Wednesday, July 24, 2013
Ever Heard of a "Methane Pulse"? Get Ready, It Could be Just Two Years Away.
It's sort of like walking along a cliff edge blindfolded. Most of us, given the choice, would say no.
There's a worst case scenario and a best case scenario and not much in between. That's the situation that confronts us with new warnings that we could be taken by surprise by a "methane pulse" from the Arctic. Put simply we may be at a major tipping point, the loss of Arctic sea ice, that triggers a natural feedback mechanism giving rise to runaway global warming.
A new paper in the journal Nature argues that the release of a 50 Gigatonne (Gt) methane pulse from thawing Arctic permafrost could destabilise the climate system and trigger costs as high as the value of the entire world's GDP. The East Siberian Arctic Shelf's (ESAS) reservoir of methane gas hydrates could be released slowly over 50 years or "catastrophically fast" in a matter of decades – if not even one decade – the researchers said.
Not everyone agrees that the paper's scenario of a catastrophic and imminent methane release is plausible. Nasa's Gavin Schmidt has previously argued that the danger of such a methane release is low, whereas scientists like Prof Tim Lenton from Exeter University who specialises in climate tipping points, says the process would take thousands if not tens of thousands of years, let alone a decade.
But do most models underestimate the problem? A new paper in Proceedings of the National Academy of Sciences (PNAS) projects that the Arctic will be ice free in September by around 2054-58. This, however, departs significantly from empirical observations of the rapid loss of Arctic summer sea ice which is heading for disappearance within two or three years according to Nature co-author and renowned Arctic expert Prof Peter Wadhams, head of the Polar ocean physics group at Cambridge University.
If Prof Wadhams is correct in his forecast that the summer sea ice could be gone by 2015, then we might be closer to the tipping point than we realise.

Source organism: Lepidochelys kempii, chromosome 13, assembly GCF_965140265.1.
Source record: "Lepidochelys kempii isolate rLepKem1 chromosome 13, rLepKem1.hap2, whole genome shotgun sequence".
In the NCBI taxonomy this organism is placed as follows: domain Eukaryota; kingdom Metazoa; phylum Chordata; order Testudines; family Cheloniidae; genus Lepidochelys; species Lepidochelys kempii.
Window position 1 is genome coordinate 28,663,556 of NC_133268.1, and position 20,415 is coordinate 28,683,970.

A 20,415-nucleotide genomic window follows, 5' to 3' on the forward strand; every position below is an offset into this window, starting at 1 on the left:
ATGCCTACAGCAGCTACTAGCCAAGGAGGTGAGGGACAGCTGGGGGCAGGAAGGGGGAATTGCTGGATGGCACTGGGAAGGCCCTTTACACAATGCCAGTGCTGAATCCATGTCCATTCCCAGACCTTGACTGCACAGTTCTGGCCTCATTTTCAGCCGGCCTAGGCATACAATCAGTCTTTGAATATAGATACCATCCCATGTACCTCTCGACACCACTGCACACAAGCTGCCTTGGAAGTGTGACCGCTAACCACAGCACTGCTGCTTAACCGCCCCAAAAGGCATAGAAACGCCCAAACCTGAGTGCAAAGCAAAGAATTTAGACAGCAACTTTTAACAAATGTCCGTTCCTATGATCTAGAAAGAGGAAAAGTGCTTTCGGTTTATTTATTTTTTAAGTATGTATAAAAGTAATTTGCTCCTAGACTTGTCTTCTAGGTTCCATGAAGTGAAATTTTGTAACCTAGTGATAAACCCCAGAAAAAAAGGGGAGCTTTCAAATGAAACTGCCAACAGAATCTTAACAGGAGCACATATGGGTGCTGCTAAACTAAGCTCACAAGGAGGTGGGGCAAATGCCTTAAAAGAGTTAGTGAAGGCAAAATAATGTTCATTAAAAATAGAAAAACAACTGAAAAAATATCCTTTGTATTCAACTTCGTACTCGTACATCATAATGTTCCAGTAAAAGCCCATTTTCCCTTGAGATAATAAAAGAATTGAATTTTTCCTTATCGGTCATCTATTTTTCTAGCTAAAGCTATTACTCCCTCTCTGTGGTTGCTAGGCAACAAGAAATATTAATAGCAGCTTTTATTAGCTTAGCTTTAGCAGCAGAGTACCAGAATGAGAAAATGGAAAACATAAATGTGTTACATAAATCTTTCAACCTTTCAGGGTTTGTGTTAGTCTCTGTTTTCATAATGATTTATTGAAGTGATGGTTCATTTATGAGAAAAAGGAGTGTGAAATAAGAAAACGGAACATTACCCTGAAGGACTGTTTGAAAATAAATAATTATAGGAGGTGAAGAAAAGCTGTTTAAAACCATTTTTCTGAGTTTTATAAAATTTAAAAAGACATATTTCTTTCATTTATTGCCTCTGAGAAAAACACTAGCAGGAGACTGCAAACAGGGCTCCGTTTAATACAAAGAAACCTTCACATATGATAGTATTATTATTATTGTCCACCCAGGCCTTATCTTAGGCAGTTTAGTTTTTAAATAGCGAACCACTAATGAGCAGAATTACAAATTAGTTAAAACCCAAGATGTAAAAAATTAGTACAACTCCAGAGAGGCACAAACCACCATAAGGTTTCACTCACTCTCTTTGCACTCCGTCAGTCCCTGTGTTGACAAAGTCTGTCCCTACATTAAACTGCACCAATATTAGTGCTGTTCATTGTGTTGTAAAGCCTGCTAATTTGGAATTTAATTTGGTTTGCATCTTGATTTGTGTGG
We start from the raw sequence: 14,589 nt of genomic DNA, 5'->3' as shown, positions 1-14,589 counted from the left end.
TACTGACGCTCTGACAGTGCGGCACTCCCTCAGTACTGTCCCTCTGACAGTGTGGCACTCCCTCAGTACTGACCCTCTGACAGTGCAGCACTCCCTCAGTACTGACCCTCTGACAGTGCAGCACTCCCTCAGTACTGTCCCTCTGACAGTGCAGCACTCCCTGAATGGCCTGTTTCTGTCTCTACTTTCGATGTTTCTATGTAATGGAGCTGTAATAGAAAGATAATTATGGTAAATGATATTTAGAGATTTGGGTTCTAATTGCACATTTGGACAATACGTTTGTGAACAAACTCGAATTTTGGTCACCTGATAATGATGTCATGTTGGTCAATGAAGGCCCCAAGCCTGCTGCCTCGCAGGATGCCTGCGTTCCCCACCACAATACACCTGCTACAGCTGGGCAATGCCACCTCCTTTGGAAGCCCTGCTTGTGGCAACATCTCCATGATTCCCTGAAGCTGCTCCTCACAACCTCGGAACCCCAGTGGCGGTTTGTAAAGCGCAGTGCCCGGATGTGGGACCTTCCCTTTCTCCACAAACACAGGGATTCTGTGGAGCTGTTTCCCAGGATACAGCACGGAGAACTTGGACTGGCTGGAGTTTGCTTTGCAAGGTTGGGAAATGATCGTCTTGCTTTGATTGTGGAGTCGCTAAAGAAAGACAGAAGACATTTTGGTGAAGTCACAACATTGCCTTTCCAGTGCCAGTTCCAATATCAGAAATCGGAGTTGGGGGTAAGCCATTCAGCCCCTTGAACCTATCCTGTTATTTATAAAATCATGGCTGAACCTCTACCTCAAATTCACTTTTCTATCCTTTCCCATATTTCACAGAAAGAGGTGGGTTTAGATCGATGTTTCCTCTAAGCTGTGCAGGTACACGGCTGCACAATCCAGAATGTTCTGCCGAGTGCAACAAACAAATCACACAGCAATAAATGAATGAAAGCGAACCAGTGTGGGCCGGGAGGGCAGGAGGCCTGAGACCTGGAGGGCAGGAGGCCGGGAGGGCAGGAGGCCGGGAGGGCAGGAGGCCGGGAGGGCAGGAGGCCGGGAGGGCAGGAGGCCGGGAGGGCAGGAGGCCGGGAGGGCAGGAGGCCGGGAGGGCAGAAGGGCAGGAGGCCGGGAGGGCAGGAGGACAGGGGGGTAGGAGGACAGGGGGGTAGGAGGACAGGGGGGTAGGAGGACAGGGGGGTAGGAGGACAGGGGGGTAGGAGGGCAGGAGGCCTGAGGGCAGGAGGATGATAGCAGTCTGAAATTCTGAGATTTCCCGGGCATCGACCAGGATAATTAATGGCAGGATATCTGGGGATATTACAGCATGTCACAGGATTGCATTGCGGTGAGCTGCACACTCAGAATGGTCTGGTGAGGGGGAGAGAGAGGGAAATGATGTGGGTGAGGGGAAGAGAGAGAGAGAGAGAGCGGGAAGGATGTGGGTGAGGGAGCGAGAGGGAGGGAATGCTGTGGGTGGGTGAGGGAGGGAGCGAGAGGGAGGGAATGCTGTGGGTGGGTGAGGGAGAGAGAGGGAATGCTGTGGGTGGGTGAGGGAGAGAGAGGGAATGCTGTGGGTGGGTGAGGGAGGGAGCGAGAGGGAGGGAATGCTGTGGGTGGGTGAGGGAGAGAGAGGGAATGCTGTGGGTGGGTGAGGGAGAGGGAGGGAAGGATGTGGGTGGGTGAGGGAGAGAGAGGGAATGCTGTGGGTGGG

Read The Guardian's interview with Professor Wadhams here.
When you think this through, there are only a couple of possibilities. One, Wadham's right. If he's right it's hard to imagine what we can do about this threat at this late stage. The effective tipping point, that point at which we must take action to prevent the canoe from rolling over, has passed. Or there's number Two, Wadham's wrong. We might have decades before this occurs, possibly centuries.
The thing is, we need to know whether Wadham's right or, if not, how far off the mark he actually is. We know that the Arctic climate has already undergone substantial change over just the past five to ten years. We know the changes already in effect are accelerating further change. We know these changes are wide-reaching, impacting most of the northern hemisphere and sometimes beyond.
The tangible and powerful changes we have already seen, researched and recorded mean that we don't get to dismiss warnings from Professor Wadhams as "alarmist". The clock has run out on that ploy. We need answers and the Harper government owes us that much - and a good deal more.
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Well, there's no point putting Canadian scientists on the job. They wouldn't be allowed to tell us their findings anyway.
I've said it before, but I'll say it again:
But, say something once, why say it again?
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